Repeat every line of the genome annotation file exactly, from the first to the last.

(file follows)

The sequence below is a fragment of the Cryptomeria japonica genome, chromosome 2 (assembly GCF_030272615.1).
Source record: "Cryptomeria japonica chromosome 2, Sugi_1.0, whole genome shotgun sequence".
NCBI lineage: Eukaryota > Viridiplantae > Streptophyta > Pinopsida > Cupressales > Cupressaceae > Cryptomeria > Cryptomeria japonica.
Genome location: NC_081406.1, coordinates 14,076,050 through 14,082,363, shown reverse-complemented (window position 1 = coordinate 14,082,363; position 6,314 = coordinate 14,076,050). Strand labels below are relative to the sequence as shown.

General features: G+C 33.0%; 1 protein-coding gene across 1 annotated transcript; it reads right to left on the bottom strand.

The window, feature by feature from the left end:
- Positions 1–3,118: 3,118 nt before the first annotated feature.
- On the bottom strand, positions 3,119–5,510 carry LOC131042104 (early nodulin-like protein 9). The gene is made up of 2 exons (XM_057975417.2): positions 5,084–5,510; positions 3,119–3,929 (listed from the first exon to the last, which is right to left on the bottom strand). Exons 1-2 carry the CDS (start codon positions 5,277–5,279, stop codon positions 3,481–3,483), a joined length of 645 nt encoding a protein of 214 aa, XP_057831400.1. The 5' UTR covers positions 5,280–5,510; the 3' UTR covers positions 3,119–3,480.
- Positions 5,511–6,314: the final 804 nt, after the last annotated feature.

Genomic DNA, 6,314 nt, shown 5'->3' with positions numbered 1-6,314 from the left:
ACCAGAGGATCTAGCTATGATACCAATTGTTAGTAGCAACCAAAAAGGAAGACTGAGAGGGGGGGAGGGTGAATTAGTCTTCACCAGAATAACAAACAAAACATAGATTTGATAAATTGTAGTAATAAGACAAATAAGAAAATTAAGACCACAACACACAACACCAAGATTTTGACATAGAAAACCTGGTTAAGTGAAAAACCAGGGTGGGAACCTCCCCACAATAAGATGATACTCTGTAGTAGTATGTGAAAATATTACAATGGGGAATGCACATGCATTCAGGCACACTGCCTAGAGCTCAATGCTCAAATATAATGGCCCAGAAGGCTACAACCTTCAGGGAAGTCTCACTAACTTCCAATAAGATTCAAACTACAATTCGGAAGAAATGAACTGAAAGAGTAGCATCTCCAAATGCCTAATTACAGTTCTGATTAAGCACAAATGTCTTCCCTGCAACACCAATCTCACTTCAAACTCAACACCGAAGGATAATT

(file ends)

The sequence below is a fragment of the Cryptomeria japonica genome, chromosome 2 (assembly GCF_030272615.1).
Source record: "Cryptomeria japonica chromosome 2, Sugi_1.0, whole genome shotgun sequence".
NCBI lineage: Eukaryota > Viridiplantae > Streptophyta > Pinopsida > Cupressales > Cupressaceae > Cryptomeria > Cryptomeria japonica.
Genome location: NC_081406.1, coordinates 14,076,050 through 14,082,363, shown reverse-complemented (window position 1 = coordinate 14,082,363; position 6,314 = coordinate 14,076,050). Strand labels below are relative to the sequence as shown.

General features: G+C 33.0%; 1 protein-coding gene across 1 annotated transcript; it reads right to left on the bottom strand.

The window, feature by feature from the left end:
- Positions 1–3,118: 3,118 nt before the first annotated feature.
- On the bottom strand, positions 3,119–5,510 carry LOC131042104 (early nodulin-like protein 9). The gene is made up of 2 exons (XM_057975417.2): positions 5,084–5,510; positions 3,119–3,929 (listed from the first exon to the last, which is right to left on the bottom strand). Exons 1-2 carry the CDS (start codon positions 5,277–5,279, stop codon positions 3,481–3,483), a joined length of 645 nt encoding a protein of 214 aa, XP_057831400.1. The 5' UTR covers positions 5,280–5,510; the 3' UTR covers positions 3,119–3,480.
- Positions 5,511–6,314: the final 804 nt, after the last annotated feature.

Genomic DNA, 6,314 nt, shown 5'->3' with positions numbered 1-6,314 from the left:
ACCAGAGGATCTAGCTATGATACCAATTGTTAGTAGCAACCAAAAAGGAAGACTGAGAGGGGGGGAGGGTGAATTAGTCTTCACCAGAATAACAAACAAAACATAGATTTGATAAATTGTAGTAATAAGACAAATAAGAAAATTAAGACCACAACACACAACACCAAGATTTTGACATAGAAAACCTGGTTAAGTGAAAAACCAGGGTGGGAACCTCCCCACAATAAGATGATACTCTGTAGTAGTATGTGAAAATATTACAATGGGGAATGCACATGCATTCAGGCACACTGCCTAGAGCTCAATGCTCAAATATAATGGCCCAGAAGGCTACAACCTTCAGGGAAGTCTCACTAACTTCCAATAAGATTCAAACTACAATTCGGAAGAAATGAACTGAAAGAGTAGCATCTCCAAATGCCTAATTACAGTTCTGATTAAGCACAAATGTCTTCCCTGCAACACCAATCTCACTTCAAACTCAACACCGAAGGATAATT